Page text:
How To Install Go on openSUSE

Install Go on openSUSE

In this tutorial, we will show you how to install Go on openSUSE. Go, also known as Golang, is an open-source programming language created by Google in 2007. It was designed to be simple, efficient, and easy to learn, with a focus on concurrency and performance. Its unique features like an intuitive concurrency model and opinionated approach to problems like error handling make it a compelling option in the modern programming landscape.

This article assumes you have at least basic knowledge of Linux, know how to use the shell, and most importantly, you host your site on your own VPS. The installation is quite simple and assumes you are running in the root account, if not you may need to add ‘sudo‘ to the commands to get root privileges. I will show you the step-by-step installation of the Go (Golang) programming language on openSUSE.


  • A server running one of the following operating systems: openSUSE (Leap or Tumbleweed)
  • It’s recommended that you use a fresh OS install to prevent any potential issues.
  • You will need access to the terminal to execute commands. openSUSE provides the Terminal application for this purpose. It can be found in your Applications menu.
  • You’ll need an active internet connection to download Go (Golang) and its dependencies.
  • You’ll need administrative (root) access or a user account with sudo privileges.

Install Go on openSUSE

Step 1. It’s also essential to ensure that your system is up-to-date. To update your openSUSE system, open a terminal and run the following command:

sudo zypper refresh
sudo zypper update

Step 2. Installing Go (Golang) on openSUSE.

Visit the official Go downloads page and copy the download link for the latest version of Go for Linux. In a terminal, use the wget command to download the archive:


After the download is complete, verify the integrity of the downloaded archive using the provided SHA256 checksum:

sha256sum go1.22.1.linux-amd64.tar.gz

Compare the output with the official checksum value provided on the Go downloads page.

Once the download is verified, extract the archive using the tar command:

sudo tar -C /usr/local -xzf go1.22.1.linux-amd64.tar.gz

This will extract the Go files to the /usr/local/go directory.

Step 3. Configure Go Environment Variables.

To use Go from the command line, you need to configure the environment variables. Open your shell configuration file (e.g., ~/.bashrc for Bash or ~/.zshrc for Zsh) using a text editor:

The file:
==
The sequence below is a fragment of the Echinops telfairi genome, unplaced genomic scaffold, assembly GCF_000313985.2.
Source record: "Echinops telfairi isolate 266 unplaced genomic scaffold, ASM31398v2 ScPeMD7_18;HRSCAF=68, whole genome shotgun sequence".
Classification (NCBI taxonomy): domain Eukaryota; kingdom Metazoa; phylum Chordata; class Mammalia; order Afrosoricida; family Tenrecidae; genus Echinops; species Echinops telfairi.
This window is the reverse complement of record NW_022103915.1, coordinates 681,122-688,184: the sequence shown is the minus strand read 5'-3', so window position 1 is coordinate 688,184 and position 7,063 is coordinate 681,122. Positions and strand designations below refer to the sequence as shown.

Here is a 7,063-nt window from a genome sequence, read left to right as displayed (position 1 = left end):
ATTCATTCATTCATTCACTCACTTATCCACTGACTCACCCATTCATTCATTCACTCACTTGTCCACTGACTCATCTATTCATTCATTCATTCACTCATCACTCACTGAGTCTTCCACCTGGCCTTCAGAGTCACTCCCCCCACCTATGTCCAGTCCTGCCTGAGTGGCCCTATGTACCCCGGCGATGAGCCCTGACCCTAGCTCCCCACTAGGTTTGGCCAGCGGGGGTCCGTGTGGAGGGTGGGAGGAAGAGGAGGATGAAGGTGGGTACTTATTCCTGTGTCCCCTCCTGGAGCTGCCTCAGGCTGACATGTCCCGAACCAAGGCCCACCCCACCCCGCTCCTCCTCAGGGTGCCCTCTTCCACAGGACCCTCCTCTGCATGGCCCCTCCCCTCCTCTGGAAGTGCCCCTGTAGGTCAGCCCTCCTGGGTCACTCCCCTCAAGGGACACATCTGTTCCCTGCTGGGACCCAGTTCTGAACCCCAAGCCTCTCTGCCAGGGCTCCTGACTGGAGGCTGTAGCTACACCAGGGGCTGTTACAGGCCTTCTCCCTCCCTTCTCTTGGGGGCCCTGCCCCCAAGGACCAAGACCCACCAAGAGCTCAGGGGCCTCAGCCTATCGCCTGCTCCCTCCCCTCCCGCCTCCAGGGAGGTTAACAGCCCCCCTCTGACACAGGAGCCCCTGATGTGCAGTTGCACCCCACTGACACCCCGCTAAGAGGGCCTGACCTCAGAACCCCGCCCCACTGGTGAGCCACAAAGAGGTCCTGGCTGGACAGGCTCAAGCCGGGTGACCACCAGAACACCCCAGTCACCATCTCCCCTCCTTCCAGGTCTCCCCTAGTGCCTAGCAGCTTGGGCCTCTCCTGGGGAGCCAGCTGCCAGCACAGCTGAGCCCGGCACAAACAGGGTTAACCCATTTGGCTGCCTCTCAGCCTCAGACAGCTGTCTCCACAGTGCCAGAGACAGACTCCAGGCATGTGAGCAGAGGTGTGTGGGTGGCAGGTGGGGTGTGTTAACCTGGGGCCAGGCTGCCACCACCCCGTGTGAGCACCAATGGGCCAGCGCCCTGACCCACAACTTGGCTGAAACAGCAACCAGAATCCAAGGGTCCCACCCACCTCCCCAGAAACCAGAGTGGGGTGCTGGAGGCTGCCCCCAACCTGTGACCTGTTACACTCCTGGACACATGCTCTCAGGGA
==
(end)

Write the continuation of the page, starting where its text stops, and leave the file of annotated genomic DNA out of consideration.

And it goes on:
nano ~/.bashrc

Add the following lines to the file:

export PATH=$PATH:/usr/local/go/bin
export GOROOT=/usr/local/go

Save and close the file. Then, source the configuration file to apply the changes:

source ~/.bashrc

Step 4. Create a Go Workspace.

Go expects your code to be organized in a specific workspace structure. Create a new directory for your Go workspace and set the GOPATH environment variable:

mkdir ~/go
export GOPATH=$HOME/go

You can add the GOPATH variable to your shell configuration file (~/.bashrc or ~/.zshrc) for persistent configuration.

After completing the above steps, verify the installed Go version by running:

go version

Step 5. Write and Run a Sample Go Program.

To ensure that Go is properly installed and configured, you can write and run a simple Go program. Create a new file called hello.go in your Go workspace’s src directory ($GOPATH/src):

package main

import "fmt"

func main() {
    fmt.Println("Hello, openSUSE!")

Save the file and navigate to the directory containing hello.go. Then, run the program using the go run command:

go run hello.go

Congratulations! You have successfully installed Go. Thanks for using this tutorial for installing the Go (Golang) programming language on your openSUSE system. For additional or useful information, we recommend you check the official Go website.

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r00t is a seasoned Linux system administrator with a wealth of experience in the field. Known for his contributions to, r00t has authored numerous tutorials and guides, helping users navigate the complexities of Linux systems. His expertise spans across various Linux distributions, including Ubuntu, CentOS, and Debian. r00t's work is characterized by his ability to simplify complex concepts, making Linux more accessible to users of all skill levels. His dedication to the Linux community and his commitment to sharing knowledge makes him a respected figure in the field.
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